My eyes collide head-on with stuffed graveyards
False gods, I scuff
At pettiness which plays so rough
Walk upside-down inside handcuffs
Kick my legs to crash it off
Say okay, I have had enough
What else can you show me?
And if my thought-dreams could be seen
They'd probably put my head in a guillotine
But it's alright, Ma, it's life, and life only.
'It's Alright, Ma (I'm Only Bleeding)'
Bringing It All Back Home
Bob Dylan (1965)
I close the book and shut my eyes. I clench my fists and open my soul. The tears in my eyes well up. My pulse races. My breathing increases. Outside, my body is inert. Inside, my body is a volcano about to erupt. But it's alright, Ma, I am just bleeding. I do not want to cry here, though. I am at the hairdresser's. My long single twists have not been touched for a few months and the untangling process is claiming my scalp as a victim. But my pain is not of the follicle variety. It has to do with the death of roughly 30 million people. 'Is it hurting?' 'No, it's fine'. 'You shouldn't leave your hair unattended for so long'. 'Yes, I know, but you know, lack of time'. 30 million people. Or maybe it was 20 or 40. Who cares? One man, supported by mainly an idea contributed to the demise of millions of his compatriots. What prices paradise? What prices Heaven? How can you measure a panacea in human lives? And is there a measure unit to assess how many humans are needed in order to achieve someone's utopia? 'I hope those watery eyes are not the result of my comb'. 'Oh no, don't worry, you have to do what you have to do and I have been too careless with my hair'. No, my watery eyes were the result of reading someone's story about worshipping a leader whose actions brought suffering and devastation on her family. For the next three hours as the hairdresser continues to do my hair I carry on reading (a different book now) but my mind wanders back to the one I have just closed. As soon as she finishes ('Well, remember, don't leave your hair tangle up so much, come back in six or seven weeks', 'OK, I will') I go out into the London night. It is drizzling (or spitting, as they say here), perfect weather to let out my tears. I switch the taps on and allow my feelings for those victims of utopias everywhere to show.
Certain books have the capacity to ask us questions, others, aim at providing answers. And then there are books that just open themselves to us, untroubled but with problems, blithe, yet serious. They deliver the content in ways we are unaccustomed to.
Wild Swans is one of those books.
Written by a Chinese woman, Jung Chang, the book traces the history of that Asian nation in the twentieth century through the eyes of three generations of Chinese women, Jung's grandmother, her mother and herself. From the time when concubines were still a commodity down to Mao's last years, Wild Swans is not just a memoir, but also a literary documentary with even a photographic feel to it. Jung Chang's descriptions of the Chinese countryside provide the book with a sentiment of infinity and vastness. The sheer size of the country serves as a background for all the political and economic battles that roll out in the fifty-odd years the memoir covers.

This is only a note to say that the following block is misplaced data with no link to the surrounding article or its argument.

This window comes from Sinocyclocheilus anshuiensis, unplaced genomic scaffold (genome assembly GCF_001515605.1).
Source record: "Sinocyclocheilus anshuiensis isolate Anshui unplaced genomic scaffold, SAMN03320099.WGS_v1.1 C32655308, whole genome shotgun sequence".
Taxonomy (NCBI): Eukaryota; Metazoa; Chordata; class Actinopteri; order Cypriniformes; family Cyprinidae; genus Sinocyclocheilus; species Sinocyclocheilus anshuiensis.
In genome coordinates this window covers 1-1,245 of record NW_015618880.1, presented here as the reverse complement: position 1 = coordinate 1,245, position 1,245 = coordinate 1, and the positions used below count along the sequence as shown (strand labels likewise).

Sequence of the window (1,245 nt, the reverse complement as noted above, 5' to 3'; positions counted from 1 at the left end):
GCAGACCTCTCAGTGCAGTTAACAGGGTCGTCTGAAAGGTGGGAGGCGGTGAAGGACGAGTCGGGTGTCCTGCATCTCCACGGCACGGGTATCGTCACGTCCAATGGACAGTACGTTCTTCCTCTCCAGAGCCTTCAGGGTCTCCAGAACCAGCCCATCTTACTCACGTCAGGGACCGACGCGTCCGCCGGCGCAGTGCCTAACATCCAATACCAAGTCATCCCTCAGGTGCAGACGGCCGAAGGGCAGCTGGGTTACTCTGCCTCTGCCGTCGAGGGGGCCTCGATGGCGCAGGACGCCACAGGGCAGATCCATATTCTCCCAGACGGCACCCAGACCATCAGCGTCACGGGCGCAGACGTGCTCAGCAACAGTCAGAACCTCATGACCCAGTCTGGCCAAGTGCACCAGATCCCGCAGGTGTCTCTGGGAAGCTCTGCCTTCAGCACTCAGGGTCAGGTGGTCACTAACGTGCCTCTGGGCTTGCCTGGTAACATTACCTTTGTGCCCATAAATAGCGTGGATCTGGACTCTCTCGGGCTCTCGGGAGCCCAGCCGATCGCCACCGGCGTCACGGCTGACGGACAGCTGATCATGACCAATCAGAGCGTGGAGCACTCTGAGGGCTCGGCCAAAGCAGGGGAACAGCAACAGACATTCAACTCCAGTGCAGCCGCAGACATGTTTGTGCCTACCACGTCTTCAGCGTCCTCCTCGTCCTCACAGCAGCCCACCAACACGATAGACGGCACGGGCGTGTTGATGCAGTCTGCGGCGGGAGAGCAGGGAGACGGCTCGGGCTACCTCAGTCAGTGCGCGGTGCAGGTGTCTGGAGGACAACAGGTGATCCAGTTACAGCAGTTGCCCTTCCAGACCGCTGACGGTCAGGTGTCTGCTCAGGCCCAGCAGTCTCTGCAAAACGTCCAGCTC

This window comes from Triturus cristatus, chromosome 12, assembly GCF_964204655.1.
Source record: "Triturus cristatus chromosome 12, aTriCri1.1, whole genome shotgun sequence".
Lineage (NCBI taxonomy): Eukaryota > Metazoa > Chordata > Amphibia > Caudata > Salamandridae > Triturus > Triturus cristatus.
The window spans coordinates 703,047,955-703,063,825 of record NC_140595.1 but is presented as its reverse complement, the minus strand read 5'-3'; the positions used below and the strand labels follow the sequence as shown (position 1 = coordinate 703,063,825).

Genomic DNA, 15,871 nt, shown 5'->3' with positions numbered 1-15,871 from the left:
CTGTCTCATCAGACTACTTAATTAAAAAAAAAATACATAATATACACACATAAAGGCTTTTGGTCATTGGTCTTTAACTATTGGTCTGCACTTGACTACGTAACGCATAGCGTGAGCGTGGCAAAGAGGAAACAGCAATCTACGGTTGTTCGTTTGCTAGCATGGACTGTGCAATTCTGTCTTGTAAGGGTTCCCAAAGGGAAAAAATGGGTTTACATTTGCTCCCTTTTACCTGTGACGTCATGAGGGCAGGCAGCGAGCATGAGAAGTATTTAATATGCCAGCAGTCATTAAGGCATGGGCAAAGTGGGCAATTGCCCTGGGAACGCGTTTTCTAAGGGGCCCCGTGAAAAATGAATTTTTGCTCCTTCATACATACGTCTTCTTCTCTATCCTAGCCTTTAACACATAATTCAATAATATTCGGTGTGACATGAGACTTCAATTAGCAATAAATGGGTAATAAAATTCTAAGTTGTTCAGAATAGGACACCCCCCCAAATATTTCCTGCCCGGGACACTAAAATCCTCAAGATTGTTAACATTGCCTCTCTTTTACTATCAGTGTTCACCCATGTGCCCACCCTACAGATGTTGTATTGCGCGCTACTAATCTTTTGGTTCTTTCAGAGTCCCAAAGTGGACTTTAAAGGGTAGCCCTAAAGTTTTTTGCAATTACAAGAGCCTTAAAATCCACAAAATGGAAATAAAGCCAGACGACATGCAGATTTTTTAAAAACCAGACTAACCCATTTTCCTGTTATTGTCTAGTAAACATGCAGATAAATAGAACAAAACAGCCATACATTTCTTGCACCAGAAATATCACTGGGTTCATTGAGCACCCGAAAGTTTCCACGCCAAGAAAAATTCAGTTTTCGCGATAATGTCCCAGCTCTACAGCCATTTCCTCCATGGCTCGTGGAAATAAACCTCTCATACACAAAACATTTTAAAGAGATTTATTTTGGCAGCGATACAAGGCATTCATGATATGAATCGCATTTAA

As the empire is overthrown in 1911, there follows a succession of historical events culminating in Mao's Cultural Revolution upon which the Chinese people have very little say and direct influence, yet bear the brunt of the fallout.
Needless to say it is the section that covers Mao's years where my attention focused the most. The reasons stemmed from a desire to know more about an event whose significance is hardly ever discussed in Cuba, but there was also an appeal that felt more personal, since Jung's life and mine mirror each other up to a certain extent.
Chang left China when she was 26 in 1978. I left Cuba when I was twenty-six years old in 1997. Jung majored in English language. So did I. The Chinese author found her 'knight without armour' in Britain. Although I found my 'lady under no distress' in Cuba, I can identify myself with her feelings for her other half. From an early age she showed a passion for books and it was this zeal that kept her sane throughout her hardship. In the early to mid-nineties as the Cuban economy nose-dived I was commonly found on buses, backs of lorries and any other means of transport reading placidly a novel by Jane Austen or George Orwell (the latter, in secret for reasons we all know) whilst all around me the world collapsed.
En brèf, Wild Swans was a reminder of a bigger truth. Whether it be a socialist, fascist or theocratic state, people's oppression and the means to carry it through changes very little. One of the most telling moments in the book is when Jung Chang, still a firm believer in Mao Zedong's policies, wonders how it is possible to whip up the frenzy that most of her compatriots seem to suffer from and that leads them to carry out violent acts. What is it that turns normal, law-abiding citizens into beasts whose thirst for blood overcomes even the minutest sense of respect for fellow human beings?